Since he first came to the attention of international red carpet style watchers in 1999, dressing Queen Rania of Jordan for the coronation of her husband, Saab's track record has proved faultless.
In 2002, he became a household name when Halle Berry, dressed in one of his creations, won the Best Actress Oscar, heralding a new era in modern glamour.
The lilac lace and chiffon haute couture gown Mila Kunis wore for last year's Oscars night was described as "perfection" by Catherine Kallon, founder of the website Red Carpet Fashion Awards (www.redcarpet-fashionawards.com), who is considered the most authoritative blogger on the awards frockocracy.
"No one does glamour with such attention to detail and finesse as Elie Saab," Kallon told me during a small party given by Saab and his wife, Claudine, at his Paris apartment. "Young actresses such as Emma Watson, Blake Lively and Carey Mulligan wear Elie Saab as if to say, 'I've arrived! I've made it!'"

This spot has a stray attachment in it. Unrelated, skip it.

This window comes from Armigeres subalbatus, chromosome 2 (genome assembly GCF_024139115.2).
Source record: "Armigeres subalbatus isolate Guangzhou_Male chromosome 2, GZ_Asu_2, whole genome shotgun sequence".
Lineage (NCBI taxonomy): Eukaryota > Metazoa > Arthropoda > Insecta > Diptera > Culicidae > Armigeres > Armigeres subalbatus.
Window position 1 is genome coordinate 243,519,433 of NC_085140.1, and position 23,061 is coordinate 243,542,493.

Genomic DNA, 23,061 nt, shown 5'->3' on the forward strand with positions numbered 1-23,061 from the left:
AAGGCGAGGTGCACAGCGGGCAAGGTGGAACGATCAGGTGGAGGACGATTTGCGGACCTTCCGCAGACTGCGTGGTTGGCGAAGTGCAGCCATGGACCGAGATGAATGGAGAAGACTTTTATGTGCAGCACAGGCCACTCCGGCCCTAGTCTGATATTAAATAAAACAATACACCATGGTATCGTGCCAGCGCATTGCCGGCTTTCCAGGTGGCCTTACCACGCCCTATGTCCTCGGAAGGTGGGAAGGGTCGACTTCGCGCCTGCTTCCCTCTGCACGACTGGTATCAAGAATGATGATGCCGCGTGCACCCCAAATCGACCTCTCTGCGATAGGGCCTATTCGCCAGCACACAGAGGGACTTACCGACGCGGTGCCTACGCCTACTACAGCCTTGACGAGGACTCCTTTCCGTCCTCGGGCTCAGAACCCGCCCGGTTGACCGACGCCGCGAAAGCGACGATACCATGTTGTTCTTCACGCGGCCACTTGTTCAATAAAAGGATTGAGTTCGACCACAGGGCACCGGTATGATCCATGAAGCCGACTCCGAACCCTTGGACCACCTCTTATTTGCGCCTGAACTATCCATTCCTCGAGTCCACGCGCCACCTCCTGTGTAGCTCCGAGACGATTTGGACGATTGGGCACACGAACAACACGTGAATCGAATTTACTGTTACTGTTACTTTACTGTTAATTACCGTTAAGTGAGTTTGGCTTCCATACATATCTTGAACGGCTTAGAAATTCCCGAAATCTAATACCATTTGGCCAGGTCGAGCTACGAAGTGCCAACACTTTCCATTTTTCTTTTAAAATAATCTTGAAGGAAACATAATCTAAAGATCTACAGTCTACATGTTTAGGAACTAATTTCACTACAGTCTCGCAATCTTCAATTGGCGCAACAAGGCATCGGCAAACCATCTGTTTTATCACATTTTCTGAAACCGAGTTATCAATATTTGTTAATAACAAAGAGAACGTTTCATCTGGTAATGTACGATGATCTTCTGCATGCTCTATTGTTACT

At the party, Sahar Sanjar, owner of La Chambre, a fashion public relations agency in Los Angeles, talked me through the red carpet rules.
"Sometimes, a celebrity's stylist will go into our showroom in LA or Paris and make a selection from current and archive collections. Every stylist is on Twitter. They tweet photos from the catwalk and immediately request outfits."
Anyone familiar with Elie Saab's extraordinary story, of how he established an atelier against the backdrop of two decades of war in Lebanon, will not be entirely surprised by his success.
The self-trained designer, born into a Maronite Christian family in Damour, a village subsequently destroyed during the war, precociously set up his company in 1982 - the year Israel waded into the hostilies - when he was 18.
Fast-forward to 2012 and Elie Saab the luxury superbrand is one of three foreign designers (Valentino and Armani are the others) allowed to call themselves haute couturiers, showing in Paris on the invitation of the picky Chambre Syndicale.